Although the term “bomboniera” comes from French, we can claim that the tradition of giving guests favors to remind them of marriages, baptisms, first communions and other important events in a person’s life, is typically Italian. The word “bomboniera”, indeed, comes from “bombonniere”, a French term that in the 18th century stand for a finely decorated little box that contained sweets (“bon-bon” in French), but in Italy wedding couples used to exchange little gifts containing sweets even in the 15th century, although these gifts were not called “bomboniere” yet. Throughout centuries this tradition has certainly changed and become popular also in other countries, but we can claim that “bomboniere” have always been a typically Italian tradition.
In the beginning they were given to guests only in case of weddings, and in this sense they began to be popular also in France in the 18th century. The tradition of using μπομπονίερες also for other important events, from baptisms to graduations ceremonies, from first communions to confirmations, spread in Italy only later on, most notably after the Second World War, and this tradition is still very popular.
Although “bomboniere” belong above all to the Italian cultural heritage, we cannot deny that similar habits are widespread or are becoming popular also in many other cultures and countries, especially as far as wedding gifts are concerned. In Greece, for example, favors are already part of local habits, while in countries like Portugal, Ireland, Great Britain and the States, but also in Africa and Australia, the interest in them is increasing.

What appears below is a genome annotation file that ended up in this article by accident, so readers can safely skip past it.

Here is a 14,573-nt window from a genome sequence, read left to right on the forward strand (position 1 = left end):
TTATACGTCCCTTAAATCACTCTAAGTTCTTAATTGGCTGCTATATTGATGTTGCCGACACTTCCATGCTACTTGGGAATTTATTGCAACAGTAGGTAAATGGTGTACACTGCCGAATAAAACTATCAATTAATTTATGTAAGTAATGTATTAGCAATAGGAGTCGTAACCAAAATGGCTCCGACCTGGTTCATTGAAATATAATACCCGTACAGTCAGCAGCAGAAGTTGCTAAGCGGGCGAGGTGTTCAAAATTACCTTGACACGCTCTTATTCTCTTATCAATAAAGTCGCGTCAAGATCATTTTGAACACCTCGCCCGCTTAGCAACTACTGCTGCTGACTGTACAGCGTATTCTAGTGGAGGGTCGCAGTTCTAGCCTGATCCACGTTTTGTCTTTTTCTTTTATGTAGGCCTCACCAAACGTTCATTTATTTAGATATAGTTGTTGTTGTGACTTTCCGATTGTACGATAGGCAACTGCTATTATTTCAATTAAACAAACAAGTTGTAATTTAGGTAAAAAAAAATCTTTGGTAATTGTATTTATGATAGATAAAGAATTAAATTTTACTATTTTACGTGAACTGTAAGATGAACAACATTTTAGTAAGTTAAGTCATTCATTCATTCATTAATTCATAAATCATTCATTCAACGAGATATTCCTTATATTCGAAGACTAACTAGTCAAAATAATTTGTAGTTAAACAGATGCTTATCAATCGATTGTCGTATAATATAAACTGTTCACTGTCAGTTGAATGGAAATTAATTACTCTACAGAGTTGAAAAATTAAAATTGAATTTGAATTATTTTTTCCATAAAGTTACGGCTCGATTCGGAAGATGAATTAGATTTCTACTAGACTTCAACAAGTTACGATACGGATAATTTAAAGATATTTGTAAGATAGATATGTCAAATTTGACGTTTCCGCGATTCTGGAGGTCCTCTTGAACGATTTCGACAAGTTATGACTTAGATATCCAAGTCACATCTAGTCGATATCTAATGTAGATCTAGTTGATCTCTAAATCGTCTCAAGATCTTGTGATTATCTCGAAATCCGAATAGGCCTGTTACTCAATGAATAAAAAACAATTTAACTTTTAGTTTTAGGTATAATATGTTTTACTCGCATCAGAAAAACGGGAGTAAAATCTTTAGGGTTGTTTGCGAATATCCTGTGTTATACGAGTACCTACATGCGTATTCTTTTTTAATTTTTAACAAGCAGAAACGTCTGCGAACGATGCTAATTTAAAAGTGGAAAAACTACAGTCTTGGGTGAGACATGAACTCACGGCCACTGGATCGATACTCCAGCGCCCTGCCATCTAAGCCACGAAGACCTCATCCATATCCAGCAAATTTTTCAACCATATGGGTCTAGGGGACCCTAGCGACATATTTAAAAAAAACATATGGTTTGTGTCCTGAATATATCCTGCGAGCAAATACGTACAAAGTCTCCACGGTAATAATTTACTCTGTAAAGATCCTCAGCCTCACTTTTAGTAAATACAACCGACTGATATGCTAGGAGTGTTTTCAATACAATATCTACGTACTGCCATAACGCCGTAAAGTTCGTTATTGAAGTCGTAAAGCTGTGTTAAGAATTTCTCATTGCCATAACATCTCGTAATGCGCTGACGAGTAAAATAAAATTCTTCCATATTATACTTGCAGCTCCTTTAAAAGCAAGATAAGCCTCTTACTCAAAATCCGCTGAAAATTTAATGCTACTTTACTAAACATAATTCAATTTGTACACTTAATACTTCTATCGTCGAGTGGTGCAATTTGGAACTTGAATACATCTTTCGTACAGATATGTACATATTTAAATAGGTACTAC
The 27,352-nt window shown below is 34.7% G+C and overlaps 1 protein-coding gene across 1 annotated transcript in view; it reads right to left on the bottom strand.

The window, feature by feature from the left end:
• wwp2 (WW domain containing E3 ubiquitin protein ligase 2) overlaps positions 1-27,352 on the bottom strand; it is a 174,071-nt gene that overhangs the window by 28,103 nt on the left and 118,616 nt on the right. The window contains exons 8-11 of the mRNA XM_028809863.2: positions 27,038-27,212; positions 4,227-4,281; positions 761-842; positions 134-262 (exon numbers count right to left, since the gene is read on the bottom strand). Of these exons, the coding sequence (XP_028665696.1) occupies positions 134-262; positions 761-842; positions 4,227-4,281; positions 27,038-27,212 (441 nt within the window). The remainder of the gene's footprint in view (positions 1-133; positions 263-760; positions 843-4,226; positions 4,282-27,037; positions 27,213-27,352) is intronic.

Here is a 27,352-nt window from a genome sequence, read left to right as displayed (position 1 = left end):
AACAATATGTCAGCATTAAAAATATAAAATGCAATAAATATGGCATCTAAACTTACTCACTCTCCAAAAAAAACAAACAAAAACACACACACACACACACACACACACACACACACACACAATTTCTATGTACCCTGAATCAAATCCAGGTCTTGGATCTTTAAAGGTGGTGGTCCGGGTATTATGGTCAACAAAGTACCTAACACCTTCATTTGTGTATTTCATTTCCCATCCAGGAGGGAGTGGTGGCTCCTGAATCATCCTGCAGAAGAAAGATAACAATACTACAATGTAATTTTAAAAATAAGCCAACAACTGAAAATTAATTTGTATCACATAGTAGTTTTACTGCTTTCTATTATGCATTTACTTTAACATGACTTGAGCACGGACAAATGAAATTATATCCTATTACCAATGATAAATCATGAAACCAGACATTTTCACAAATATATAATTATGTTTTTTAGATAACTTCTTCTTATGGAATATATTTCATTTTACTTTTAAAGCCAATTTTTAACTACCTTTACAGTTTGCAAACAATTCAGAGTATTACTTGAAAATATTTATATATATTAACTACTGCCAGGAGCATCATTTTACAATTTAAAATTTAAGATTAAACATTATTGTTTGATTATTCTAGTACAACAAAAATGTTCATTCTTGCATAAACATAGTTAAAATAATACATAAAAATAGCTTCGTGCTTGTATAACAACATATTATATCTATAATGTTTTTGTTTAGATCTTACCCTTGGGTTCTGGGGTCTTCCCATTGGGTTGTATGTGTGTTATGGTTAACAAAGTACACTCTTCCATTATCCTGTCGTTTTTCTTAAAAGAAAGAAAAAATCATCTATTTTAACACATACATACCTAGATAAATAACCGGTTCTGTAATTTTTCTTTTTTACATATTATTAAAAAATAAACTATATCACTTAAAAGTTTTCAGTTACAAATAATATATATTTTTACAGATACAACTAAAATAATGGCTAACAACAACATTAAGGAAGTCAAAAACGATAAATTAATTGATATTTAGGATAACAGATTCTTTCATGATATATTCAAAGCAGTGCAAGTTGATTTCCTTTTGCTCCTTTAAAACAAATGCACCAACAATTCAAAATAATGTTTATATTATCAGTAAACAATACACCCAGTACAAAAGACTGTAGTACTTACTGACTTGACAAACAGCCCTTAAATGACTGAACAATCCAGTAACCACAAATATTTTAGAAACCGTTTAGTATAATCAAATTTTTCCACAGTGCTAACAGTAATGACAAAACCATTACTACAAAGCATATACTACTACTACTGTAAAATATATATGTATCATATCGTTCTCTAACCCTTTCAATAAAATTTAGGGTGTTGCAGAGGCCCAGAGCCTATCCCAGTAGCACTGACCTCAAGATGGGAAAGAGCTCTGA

The types of favors and the way they are given to guests change according to the country and to the habits that are already set in that country. In the States and in England, for example, people use placeholders that are also little gifts for the guests, while the traditional favors used in Switzerland are simple red handkerchiefs. Also in other more “exotic” places the tradition of giving gifts during wedding ceremonies is popular: in Malaysia, for example, guests are given decorated hard-boiled eggs, while in Japan, a country where guests are very important, wedding couples usually offer precious gifts called “Hikidemono”, as well as steamed buns stuffed with beans called “kohaku manjyhu”. In China wedding couples do not give objects to their guests: they offer cups of tea to the most ancient gusts as a sign of respect.
Italian “bomboniere” cannot be separated from sugared almonds (in Italian they are called “confetti”), which accompany all types of favors. To each event corresponds a different color of almonds, and their number can vary, although it always has to be odd. However, this does not happen only in Italy; also in Greece and France, indeed, wedding favors are often accompanied by five sugared almonds or only by almonds.